Moore’s work in the early 1940s was primarily residential and included his own residence and the Dines residence in Denver, and the Edwin Grant Ranch house southwest of Denver.

His practice was interrupted by World War II.  Serving in the 8th Army Air Corps, his architectural skills led him into photo intelligence, where he was intrigued by the concrete sheds the Germans built over their ammunition dumps, making them impenetrable by Allied bombs. This interest in concrete structures would be applied to design and construction for the rest of his career.

After the war, in 1946, Tom joined Dudley Smith and Caspar Hegner to establish the firm Smith, Hegner and Moore in Denver.  During the late 1940s Tom divided his time working both independently and with his partners on projects primarily in the Denver area and Western Colorado.

In 1947 Moore was asked to design operation headquarters for the Atomic Energy Commission in Grand Junction, where uranium extraction had become a large industry since the war.  Unable to find a local architect to supervise construction, he moved his family there, and over the next five years he designed and led numerous commercial, public, and residential jobs throughout the Western Slope of Colorado.  While designing the prescribed conventional structures for the AEC in 1947, Moore bought a small house in Grand Junction for his growing family, and immediately doubled its space with an addition.  In 1947 he designed the residence for DRC Brown at Mt. Sopris Hereford Ranch near Carbondale, and the following year, also in Carbondale, he designed a remodel for the home of Harald and Patsy Pabst, which would become Colorado Rocky Mountain School a few years later

In 1948 the University of Denver hired Smith, Hegner, and Moore, along with architect G.Meredith Musick, to design a classroom building for its new Civic Center Campus (now the City’s Wellington Webb Building).  Moore was the chief design architect, and the building opened in 1949.  Moore also led the partnership’s design of a 30,000-square-foot lodge to replace the warming hut at the state’s first ski area, which had been operating at the top of Berthoud Pass since 1937.

In 1949 Moore was hired by the City of Grand Junction to design a new City Hall, a new regional airport, and a football/baseball stadium.  In 1949 he also was hired to design the Veterans Administration Hospital (now the V A Medical Center) in Grand Junction.

Moore Residence, 1 South Albion at Ellsworth Ave, Denver, 1940: front of house. Photo 2011

T E Moore Residence, Denver – 1940

In 1940 Tom designed and built a home for his family at 1 South Albion in Denver, where they lived until 1947. The red brick house has been painted but is essentially unchanged today.

Grant Farmhouse on West Bowles Ave, Littleton, now the clubhouse at Raccoon Creek Golf Course. All exterior that is visible today is the center section, with newer additions at right and left.

Edwin Grant Ranch, Denver – 1940

In 1940 Moore designed a two-story house for Edwin Grant at the Grant Ranch west of Littleton on West Bowles Avenue. It is now the clubhouse of Raccoon Creek Golf Course and is still owned by the Grant family.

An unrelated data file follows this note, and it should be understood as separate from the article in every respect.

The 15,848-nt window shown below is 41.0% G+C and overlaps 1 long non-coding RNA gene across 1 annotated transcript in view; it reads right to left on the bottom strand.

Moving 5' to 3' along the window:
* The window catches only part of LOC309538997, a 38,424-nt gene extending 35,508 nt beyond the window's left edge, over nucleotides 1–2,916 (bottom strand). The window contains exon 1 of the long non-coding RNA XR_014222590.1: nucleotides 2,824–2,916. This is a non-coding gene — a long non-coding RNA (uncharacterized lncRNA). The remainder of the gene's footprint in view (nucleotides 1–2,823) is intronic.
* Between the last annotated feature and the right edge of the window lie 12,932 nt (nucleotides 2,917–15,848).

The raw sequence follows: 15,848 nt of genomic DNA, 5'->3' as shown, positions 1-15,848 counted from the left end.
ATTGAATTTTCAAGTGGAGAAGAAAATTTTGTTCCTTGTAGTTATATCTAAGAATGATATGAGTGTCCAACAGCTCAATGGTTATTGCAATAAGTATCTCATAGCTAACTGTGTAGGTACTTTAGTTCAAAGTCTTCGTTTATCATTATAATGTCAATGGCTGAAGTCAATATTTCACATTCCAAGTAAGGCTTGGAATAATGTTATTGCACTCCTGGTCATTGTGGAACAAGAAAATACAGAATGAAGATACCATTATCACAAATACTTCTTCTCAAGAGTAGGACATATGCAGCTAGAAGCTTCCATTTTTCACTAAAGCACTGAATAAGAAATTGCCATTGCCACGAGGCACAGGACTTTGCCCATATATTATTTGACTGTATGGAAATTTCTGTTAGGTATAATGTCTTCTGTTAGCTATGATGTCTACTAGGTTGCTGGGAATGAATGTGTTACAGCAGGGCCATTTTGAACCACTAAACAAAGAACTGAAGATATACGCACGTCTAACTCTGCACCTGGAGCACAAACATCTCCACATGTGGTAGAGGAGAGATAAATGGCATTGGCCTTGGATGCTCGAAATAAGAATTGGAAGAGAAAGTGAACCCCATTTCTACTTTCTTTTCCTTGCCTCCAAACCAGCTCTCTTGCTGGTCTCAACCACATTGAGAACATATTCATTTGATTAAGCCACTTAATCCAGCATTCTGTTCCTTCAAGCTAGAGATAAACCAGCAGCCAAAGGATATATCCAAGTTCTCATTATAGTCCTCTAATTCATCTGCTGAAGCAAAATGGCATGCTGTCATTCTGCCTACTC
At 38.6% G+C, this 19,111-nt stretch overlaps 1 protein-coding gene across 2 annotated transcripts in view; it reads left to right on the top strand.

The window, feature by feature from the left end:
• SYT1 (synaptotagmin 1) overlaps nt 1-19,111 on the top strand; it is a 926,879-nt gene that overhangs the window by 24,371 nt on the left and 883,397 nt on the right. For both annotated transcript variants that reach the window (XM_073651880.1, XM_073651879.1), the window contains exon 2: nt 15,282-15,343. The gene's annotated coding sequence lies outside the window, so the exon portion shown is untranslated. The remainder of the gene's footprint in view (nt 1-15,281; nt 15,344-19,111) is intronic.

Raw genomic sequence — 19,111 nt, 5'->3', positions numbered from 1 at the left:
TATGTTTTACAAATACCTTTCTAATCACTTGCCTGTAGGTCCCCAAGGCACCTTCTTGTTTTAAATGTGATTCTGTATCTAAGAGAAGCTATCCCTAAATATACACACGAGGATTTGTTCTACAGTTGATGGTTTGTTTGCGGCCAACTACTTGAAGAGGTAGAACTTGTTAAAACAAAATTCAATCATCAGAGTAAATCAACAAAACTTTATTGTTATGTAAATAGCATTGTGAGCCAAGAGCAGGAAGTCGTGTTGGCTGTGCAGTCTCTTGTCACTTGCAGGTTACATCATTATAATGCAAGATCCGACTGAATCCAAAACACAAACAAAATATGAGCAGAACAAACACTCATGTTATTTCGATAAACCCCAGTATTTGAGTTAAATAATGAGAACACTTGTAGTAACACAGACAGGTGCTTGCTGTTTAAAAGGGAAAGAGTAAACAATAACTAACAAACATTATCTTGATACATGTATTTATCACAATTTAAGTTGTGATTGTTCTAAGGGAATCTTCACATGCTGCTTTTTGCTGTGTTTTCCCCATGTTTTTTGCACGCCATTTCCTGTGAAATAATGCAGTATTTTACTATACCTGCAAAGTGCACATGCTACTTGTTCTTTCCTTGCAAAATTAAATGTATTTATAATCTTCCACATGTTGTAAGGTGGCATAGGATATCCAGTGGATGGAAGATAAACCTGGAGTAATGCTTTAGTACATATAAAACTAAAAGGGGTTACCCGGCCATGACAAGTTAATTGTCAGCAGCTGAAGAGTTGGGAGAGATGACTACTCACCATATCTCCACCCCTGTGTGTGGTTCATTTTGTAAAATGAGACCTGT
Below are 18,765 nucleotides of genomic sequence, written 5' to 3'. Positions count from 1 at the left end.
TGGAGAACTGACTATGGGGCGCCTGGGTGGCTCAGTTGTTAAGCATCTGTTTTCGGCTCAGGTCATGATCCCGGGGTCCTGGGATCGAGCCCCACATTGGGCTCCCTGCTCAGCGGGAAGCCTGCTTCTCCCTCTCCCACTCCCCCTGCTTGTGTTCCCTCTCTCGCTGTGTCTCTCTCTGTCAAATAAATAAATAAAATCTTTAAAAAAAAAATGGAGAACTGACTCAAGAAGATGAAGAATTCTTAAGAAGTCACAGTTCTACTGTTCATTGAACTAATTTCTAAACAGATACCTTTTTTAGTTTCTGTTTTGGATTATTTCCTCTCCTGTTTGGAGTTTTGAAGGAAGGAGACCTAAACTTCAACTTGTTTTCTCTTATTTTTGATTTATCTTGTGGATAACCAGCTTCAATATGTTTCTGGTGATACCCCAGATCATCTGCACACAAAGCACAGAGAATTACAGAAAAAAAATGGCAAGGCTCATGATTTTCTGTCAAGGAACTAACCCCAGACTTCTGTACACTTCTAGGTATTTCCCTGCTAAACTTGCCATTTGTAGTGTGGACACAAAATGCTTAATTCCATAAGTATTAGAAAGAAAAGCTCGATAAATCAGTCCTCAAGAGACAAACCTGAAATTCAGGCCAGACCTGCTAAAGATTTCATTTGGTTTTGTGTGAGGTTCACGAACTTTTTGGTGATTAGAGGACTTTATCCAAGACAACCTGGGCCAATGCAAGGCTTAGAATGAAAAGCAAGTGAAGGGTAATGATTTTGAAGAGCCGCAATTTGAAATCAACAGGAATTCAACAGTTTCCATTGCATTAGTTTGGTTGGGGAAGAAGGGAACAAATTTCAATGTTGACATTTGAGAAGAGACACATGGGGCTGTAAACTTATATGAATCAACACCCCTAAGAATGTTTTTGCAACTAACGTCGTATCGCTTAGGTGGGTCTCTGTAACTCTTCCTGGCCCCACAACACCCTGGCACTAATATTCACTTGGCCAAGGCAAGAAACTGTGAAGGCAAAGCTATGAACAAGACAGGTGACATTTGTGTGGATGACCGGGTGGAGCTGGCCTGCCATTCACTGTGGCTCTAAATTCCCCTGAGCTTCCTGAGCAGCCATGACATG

Sunny courtyard of the Dines House. Original front door is on north side of this wing.

Dines Residence at E. Alameda, Denver – 1941

Moore designed this house for Ty Dines, at the corner of East Alameda and Vine Street, in 1940-41. The sheltered front door (not shown) faces Alameda, which was not a high-volume avenue at the time

Patio off living room, south side of house.

DRC Brown Residence, Carbondale – 1947

Residence designed in 1946-47 for DRC Brown at Mt. Sopris Hereford Ranch near Carbondale.

The addition at 910 Texas Ave. It doubled the living space and added two fireplaces. Note adjoining corner windows. Photo taken a few days before demolition, 2011.

Texas Avenue, Grand Junction – 1947

While designing the conventional structures for the AEC in 1947, Moore bought a small bungalow in Grand Junction for his growing family, and immediately doubled its space with an addition.

Photo on early-1950s postcard.

Berthoud Pass Lodge – 1949

Moore led his partnership’s design of a 30,000-square-foot lodge to replace the warming hut at the state’s first ski area, which had been operating at the top of Berthoud Pass since 1937. The lodge opened in 1949; it was demolished in 2005.

The rounded 12-story addition was built in 2002

Civic Center Classroom Building, University of Denver – 1949

At 1445 Cleveland Place, this is considered Denver’s most important example of International style architecture, with stair towers, horizontally ribboned windows, and the use of cantilever. Originally the Denver University School of Commerce, it was leased to the City and County in 1968, and sold to the City in 1971. Moore was chief design architect. The building was placed on the National Register of Historic Places in 1990. With a new 12-story north addition, it is now part of the Wellington Webb Complex.

Grand Junction City Hall, demolished in 2001 and replaced by a larger building.

City Hall, Grand Junction – 1949

In 1949 the new City Hall was built on the site of the old Lowell School at N. 5th and Rood Avenue in downtown Grand Junction.

Aerial photo of Walker Field nearing completion.

Walker Field Terminal, Grand Junction Regional Airport – 1949

Shortly before the completion of City Hall, construction was underway on the Grand Junction Regional Airport, known as Walker Field. This was Tom’s second project for the city.

Lincoln Park Stadium prior to its opening in 1949.

Lincoln Park Football/Baseball Stadium, Grand Junction – 1949

Applying his interest in concrete construction, Tom designed and built the Lincoln Park football/baseball stadium for the City of Grand Junction. It was still being used for athletic events in 2011.